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Cissampelos sympodialis Eichl. (Menispermaceae), a medicinal plant, presents antimotility and antidiarrheal activity in vivo

  • Igor Rafael Praxedes de Sales1,
  • Flavia Danniele Frota Machado1,
  • Alexsandro Fernandes Marinho1,
  • Ana Sílvia Suassuna Carneiro Lúcio1,
  • José Maria Barbosa Filho2 and
  • Leônia Maria Batista2Email author
BMC Complementary and Alternative MedicineThe official journal of the International Society for Complementary Medicine Research (ISCMR)201515:253

https://doi.org/10.1186/s12906-015-0578-7

Received: 14 August 2014

Accepted: 21 February 2015

Published: 25 July 2015

Abstract

Background

Cissampelos sympodialis (Menispermaceae), known as “Milona” has a specific verified medicinal use for the treatment of diarrhea and respiratory tract diseases. This work aims to evaluate the antimotility and antidiarrheal activity of crude ethanolic extract (EtOHE-Cs), and the total alkaloid fraction (TAF-Cs) obtained from aerial parts of C. sympodialis.

Methods

Normal intestinal transit and gastric emptying were used to evaluate antimotility activity. Castor oil-induced diarrhea and castor oil-induced enteropooling were used to evaluate antidiarrheal activity.

Results

The results indicated that EtOHE-Cs has no antimotility activity, but did demonstrate antidiarrheal activity (at 500 mg/kg), and this activity is related to reduction of intestinal fluid accumulation. The TAF-Cs (at 250 and 500 mg/kg) showed antidiarrheal activity by reducing gastrointestinal motility (gastric emptying and normal intestinal transit).

Conclusions

The antidiarrheal activity of C. sympodialis can be attributed to the chemical compounds already isolated and quantified in this species, mainly alkaloids.

Keywords

Gastrointestinal motility Diarrhea Cissampelos sympodialis

Background

Diarrhea is characterized by an increase in the frequency of bowel movements, abdominal pain, and bowel discharge of semisolid or watery fecal matter (three or more times in a day) [1,2]. Control of gastrointestinal motility is very complex involving multiple signals, such as nitric oxide (NO), gastrin, ghrelin, prostaglandins, 5-hydroxytryptamine (5-HT), dopamine, catecholamine, and acetylcholine [3,4]. The main causes of diarrhea are imbalances in the pathways just mentioned, as well as infectious agents, plant toxins, and inflammatory problems [5]. Worldwide, the disease affects around 2.2 million people annually, and those most affected are children under the age of five years [6]. Changes in gastric emptying coordination cause not only poor nutrient digestion and absorption, but also the development of diseases. Fully 25-40% of patients with functional dyspepsia report delays in gastric emptying. The development of duodenal ulcers is often related to the stimulation of gastric emptying, since acid content is not completely neutralized in the duodenum [7-10].

Medicinal herbs constitute the majority component of traditional medicines as they are practiced worldwide; this is due to their economic viability, accessibility, and ancestral experiences [11]. Thus, for gastrointestinal disorders, (such as diarrhea) researching medicinal herbs has become very important in developing new therapies.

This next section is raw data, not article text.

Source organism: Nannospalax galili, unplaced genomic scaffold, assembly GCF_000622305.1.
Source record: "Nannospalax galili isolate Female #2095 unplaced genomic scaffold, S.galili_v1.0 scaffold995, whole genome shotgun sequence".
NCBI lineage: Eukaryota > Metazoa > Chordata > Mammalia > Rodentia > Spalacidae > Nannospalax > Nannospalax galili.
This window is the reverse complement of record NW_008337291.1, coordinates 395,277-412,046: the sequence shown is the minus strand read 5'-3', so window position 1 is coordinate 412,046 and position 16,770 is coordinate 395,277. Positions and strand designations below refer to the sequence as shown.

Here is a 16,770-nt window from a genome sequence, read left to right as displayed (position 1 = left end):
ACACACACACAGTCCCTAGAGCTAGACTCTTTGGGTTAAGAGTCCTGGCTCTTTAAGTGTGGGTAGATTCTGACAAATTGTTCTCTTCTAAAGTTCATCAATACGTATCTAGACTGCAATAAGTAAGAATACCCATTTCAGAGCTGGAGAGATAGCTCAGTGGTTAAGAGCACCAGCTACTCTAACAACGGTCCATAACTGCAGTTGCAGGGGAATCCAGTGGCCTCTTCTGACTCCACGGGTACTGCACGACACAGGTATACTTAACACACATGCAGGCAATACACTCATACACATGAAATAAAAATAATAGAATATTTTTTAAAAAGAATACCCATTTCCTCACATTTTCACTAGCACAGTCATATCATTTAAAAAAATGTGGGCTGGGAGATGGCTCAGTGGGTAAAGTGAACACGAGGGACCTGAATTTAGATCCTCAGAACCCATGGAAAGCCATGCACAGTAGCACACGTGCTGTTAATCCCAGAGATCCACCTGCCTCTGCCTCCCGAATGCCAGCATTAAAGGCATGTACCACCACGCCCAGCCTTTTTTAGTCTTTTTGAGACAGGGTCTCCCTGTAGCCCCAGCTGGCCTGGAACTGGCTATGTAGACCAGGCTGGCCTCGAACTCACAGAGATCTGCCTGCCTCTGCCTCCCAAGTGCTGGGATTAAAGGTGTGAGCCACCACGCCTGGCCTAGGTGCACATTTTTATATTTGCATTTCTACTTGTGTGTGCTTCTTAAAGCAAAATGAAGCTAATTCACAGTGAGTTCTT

Cissampelos sympodialis Eichl, belongs to the family Menispermaceae, and is known as “bindweed”, and in Brazil as “milona”, “jarrinha”, or “orelha-de-onça”. It is widely used by Indian tribes, and in folk medicine to treat various diseases such as diarrhea, diseases of the genitourinary tract, and especially respiratory tract diseases such as asthma [12]. The species was selected for study because of ethno-pharmacological and chemotaxonomic criterion.

Several chemical compounds belonging to the alkaloids class have been isolated from the specie’s leaves and roots, as examples the: bisbenzylisoquinolinic (warifteine, methylwarifteine, roraimine, and simpodialine); morphinic (milonine); aporphinic (laurifolin) and oxo-aporphinic (liriodenine) alkaloids [13,14]. Quality control studies have shown that both alcoholic fractions of the leaves (AFLs), and alcoholic fractions of the roots (AFRs) present alkaloids as their principal compounds, being warifteine the chemical marker of both AFL and AFR [15]. Crude ethanolic extract (EtOHE-Cs) was standardized using warifteine and methylwarifteine as markers that were also found in the total alkaloid fraction (TAF-Cs) [16]. The aqueous fraction of the EtOHE-Cs has shown spasmolytic activity on tracheal smooth muscle, and this activity involving inhibition of phosphodiesterase (PDE) and increased levels of cyclic adenosine monophosphate (cAMP) in guinea pig trachea. Warifteine, a bisbenzylisoquinolinic alkaloid obtained from C. sympodialis also has shown spasmolytic activity by inhibition of calcium channels (in the rabbit thoracic aorta) and activation of potassium channels (in the rat thoracic aorta) [13, 17, 18]. Thus, considering the studies cited above and other studies reporting the antidiarrheal activity of alkaloids [19] probably alkaloids of C. sympodialis can be used in diarrhea therapy. Based on its popular use and its spasmolytic activity “in vitro”, the aim of this study was to evaluate the antimotility and antidiarrheal activities of EtOHE-Cs and TAF-Cs “in vivo” obtained from aerial parts of C. sympodialis.